At the Gielgud, Yasmina Reza, the French dramatist who seemingly can do no wrong, turns up with her latest, God of Carnage (March 7-open-ended). Ralph Fiennes, doing a new play for a change, is the headliner along with Janet McTeer, Ken Stott and Tamsin Greig. They'll be directed by Matthew Warchus, who has a mutual admiration society going on with playwright Reza. Christopher Hampton is the translator.
Already, there's talk of a Broadway transfer for the unusual adaptation for the stage of Noel Coward's 1944 classic film of frustrated romance, Brief Encounter (through June 22 at Cinema Haymarket). The Kneehigh Theatre production outfit, with director Emma Rice overseeing, have come up with an entry that not only brings Coward's script back to trembling life but also has something cogent to say about the era in which it was created.
Tuner lovers may get excited about a solo show at the Menier Chocolate Factory: Maria Friedman: Re-Arranged (March 19-May 4) is an evening of the three-time Olivier winner's versions of theater songs she likes a lot. The King's Head's 2008 in-house season opens with the world premiere of Black and White Ball, (March 25-May 4) The musical, a murder mystery set in the 1960s, is built around existing Cole Porter ditties including "What Is This Thing Called Love?", "After You, Who?", "All of You," and "Please Don't Make Me Be Good."
In a very different vein, Rupert Goold, whose Macbeth is about to hit Broadway, is directing the London premiere of Stephen Adly Guirgis' brash comedy, The Last Days of Judas Iscariot at the Almeida (March 29-May 10). The cast boasts Ron Cephas Jones (of the Manhattan-based LAByrinth troupe for which the play was written), Gawn Grainger, and Douglas Henshall.
The prolific Roy Williams' Days of Significance, about modern warfare, comes to the Tricycle (March 12-29) from the Swan in Stratford, where it was a 2007 wow. Then there's Winsome Pinnock's 75-minute work Mules at the Young Vic (March 8-15). Women who smuggle drugs in their bodies are the protagonists. At the Royal Court, it's new play month, as it is almost every month. Quebec writer Olivier Choiniere's Bliss, as translated by Caryl Churchill, is in the Jerwood Theatre Upstairs (March 28-April 26). Debbie Tucker Green's Random is in the Jerwood Theatre Downstairs (March 7-April 12). At the Lyric Hammersmith, David Rosenberg's Contains Violence settles in (March 27-April 26). It's described as part thriller and part peepshow and is evidently set right there in bustling, slightly down-scale Hammersmith.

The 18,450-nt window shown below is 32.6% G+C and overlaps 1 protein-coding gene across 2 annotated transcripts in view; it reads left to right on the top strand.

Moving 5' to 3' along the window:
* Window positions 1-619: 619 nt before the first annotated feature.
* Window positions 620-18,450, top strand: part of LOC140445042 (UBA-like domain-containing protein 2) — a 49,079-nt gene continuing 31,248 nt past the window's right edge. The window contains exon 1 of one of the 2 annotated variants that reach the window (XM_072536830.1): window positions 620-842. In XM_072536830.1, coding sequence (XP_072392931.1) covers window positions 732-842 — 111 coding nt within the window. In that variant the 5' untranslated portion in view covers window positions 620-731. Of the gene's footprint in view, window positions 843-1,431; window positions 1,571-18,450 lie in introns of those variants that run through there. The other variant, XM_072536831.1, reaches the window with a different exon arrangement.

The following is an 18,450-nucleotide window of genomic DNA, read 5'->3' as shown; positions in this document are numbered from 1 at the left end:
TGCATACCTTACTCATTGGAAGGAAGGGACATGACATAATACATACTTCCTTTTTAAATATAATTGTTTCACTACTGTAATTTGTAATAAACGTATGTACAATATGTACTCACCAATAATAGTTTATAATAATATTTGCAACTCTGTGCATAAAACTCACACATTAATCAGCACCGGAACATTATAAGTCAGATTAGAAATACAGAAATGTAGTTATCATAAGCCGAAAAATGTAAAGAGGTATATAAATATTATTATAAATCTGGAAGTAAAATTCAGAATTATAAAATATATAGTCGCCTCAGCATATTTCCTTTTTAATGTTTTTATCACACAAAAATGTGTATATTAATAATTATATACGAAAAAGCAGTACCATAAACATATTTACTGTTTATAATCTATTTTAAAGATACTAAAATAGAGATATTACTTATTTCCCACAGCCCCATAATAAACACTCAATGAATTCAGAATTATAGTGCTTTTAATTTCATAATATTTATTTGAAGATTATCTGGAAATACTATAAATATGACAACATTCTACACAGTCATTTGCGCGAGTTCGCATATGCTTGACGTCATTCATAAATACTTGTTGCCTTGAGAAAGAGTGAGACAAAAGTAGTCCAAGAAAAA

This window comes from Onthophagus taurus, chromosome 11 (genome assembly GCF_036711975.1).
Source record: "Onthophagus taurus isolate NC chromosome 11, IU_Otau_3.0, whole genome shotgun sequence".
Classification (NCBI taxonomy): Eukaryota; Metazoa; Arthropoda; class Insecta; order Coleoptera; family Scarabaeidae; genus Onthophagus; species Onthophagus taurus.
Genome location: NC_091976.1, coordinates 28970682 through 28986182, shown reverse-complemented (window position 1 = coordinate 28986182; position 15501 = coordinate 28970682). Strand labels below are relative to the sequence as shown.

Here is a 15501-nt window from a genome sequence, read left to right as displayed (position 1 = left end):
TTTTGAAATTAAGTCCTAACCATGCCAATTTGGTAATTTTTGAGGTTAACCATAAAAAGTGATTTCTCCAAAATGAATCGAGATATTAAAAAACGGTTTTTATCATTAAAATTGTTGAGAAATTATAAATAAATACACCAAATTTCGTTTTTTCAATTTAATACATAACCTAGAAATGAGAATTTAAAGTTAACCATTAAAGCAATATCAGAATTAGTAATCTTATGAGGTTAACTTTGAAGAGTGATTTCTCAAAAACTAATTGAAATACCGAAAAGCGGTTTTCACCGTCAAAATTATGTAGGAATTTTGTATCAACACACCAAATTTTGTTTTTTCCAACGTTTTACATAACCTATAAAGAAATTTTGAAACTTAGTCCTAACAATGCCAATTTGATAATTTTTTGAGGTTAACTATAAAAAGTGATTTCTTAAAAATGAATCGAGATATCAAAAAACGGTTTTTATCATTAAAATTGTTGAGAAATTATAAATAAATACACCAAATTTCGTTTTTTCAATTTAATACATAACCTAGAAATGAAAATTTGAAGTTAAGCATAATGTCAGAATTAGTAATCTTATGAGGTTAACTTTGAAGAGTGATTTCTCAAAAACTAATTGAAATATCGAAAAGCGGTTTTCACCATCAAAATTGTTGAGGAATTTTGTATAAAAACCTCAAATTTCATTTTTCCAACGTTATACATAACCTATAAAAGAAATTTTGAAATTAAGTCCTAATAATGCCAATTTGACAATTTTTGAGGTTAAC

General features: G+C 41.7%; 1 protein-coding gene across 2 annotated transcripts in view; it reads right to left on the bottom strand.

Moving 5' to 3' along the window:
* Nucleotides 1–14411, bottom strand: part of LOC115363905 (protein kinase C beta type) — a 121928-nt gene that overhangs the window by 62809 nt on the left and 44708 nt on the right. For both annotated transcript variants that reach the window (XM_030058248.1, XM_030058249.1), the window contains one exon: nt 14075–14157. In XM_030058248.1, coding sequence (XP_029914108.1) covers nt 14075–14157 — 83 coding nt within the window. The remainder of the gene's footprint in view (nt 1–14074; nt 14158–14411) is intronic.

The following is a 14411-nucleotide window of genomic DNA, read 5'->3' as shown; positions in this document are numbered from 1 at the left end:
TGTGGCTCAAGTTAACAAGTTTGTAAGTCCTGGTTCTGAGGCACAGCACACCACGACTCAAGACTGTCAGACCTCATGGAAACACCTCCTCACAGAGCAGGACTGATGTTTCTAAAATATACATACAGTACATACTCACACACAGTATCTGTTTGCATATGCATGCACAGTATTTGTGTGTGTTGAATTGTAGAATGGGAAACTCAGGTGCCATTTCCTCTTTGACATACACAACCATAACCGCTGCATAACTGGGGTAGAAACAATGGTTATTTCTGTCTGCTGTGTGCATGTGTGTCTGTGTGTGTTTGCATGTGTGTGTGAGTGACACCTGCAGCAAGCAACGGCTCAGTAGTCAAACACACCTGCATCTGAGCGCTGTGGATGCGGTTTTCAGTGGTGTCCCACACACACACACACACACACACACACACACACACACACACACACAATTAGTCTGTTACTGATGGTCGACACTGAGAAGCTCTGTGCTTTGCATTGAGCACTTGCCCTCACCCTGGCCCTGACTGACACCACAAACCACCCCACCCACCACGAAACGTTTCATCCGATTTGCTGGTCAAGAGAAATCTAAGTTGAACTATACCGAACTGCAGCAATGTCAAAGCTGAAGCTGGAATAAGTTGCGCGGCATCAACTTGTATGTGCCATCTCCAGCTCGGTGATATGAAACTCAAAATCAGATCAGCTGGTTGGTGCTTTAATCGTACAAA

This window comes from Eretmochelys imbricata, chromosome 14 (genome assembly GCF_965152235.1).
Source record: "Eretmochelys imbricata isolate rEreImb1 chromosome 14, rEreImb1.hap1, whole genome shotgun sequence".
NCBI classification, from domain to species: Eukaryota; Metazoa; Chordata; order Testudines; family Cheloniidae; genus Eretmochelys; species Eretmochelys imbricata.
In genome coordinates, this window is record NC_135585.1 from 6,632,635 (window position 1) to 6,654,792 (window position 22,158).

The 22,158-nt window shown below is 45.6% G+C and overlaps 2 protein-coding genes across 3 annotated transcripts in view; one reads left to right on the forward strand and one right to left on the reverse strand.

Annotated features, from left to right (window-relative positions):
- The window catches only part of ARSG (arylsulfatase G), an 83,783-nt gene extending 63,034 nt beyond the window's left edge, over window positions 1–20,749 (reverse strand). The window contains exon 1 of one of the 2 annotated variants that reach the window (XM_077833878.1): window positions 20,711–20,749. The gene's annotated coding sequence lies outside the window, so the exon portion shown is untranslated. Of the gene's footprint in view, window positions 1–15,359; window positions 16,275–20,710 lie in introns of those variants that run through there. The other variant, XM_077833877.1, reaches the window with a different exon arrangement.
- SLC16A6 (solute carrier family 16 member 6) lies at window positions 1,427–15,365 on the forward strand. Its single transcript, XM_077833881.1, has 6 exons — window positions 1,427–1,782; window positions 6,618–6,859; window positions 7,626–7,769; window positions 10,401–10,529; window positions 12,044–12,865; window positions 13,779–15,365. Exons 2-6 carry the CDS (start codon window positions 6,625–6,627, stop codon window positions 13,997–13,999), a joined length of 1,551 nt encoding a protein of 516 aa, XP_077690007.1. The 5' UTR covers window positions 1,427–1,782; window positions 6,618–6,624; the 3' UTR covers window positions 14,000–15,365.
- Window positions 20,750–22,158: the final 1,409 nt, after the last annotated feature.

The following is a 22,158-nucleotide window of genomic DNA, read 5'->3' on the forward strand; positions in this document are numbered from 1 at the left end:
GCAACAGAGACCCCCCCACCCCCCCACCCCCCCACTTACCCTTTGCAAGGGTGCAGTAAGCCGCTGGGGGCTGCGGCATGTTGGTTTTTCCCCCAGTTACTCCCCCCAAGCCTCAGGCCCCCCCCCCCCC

An Edinburgh Fringe Festival attention-getter called Into the Hoods is invading the Novello (March 14-May 10). Director-choreographer Kate Prince's dance-theater piece is about two lost truants and includes music by any number of high-profile rappers as well as James Brown and Janet Jackson. Park Avenue at Sadler's Wells (March 30-April 27), is a 1946 entry which Ian Marshall Fisher has dusted off for his Lost Musicals concert-reading series. The collaborators were Ira Gershwin, Arthur Schwartz, Nunnally Johnson, and George S. Kaufman -- in other words, Broadway's creme de la creme.
Interested in day trips out of London? The Orange Tree in Richmond, where artistic director Sam Walters is drawn to forgotten pieces, is presenting the English premiere of Susan Glaspell's Chains of Dew (March 12-April 5). It's a 1920's comedy about birth control. At the Rose Theatre Kingston is a new treatment of David Harrower's prize-winning Blackbird (March 27-April 5), directed by hotshot David Grindley and starring Robert Daws and Dawn Steele. Touring companies occupying the Theatre Royal, Bath are intriguing no matter what week it is. Helen Edmundson's London-bound War and Peace adaptation is on March 5-9, and from March 17-22 Patricia Hodge shows up in Sarah Ruhl's play, The Clean House. In between the two is an old reliable, Agatha Christie's And Then There Were None (March 10-15).
Don't show this again.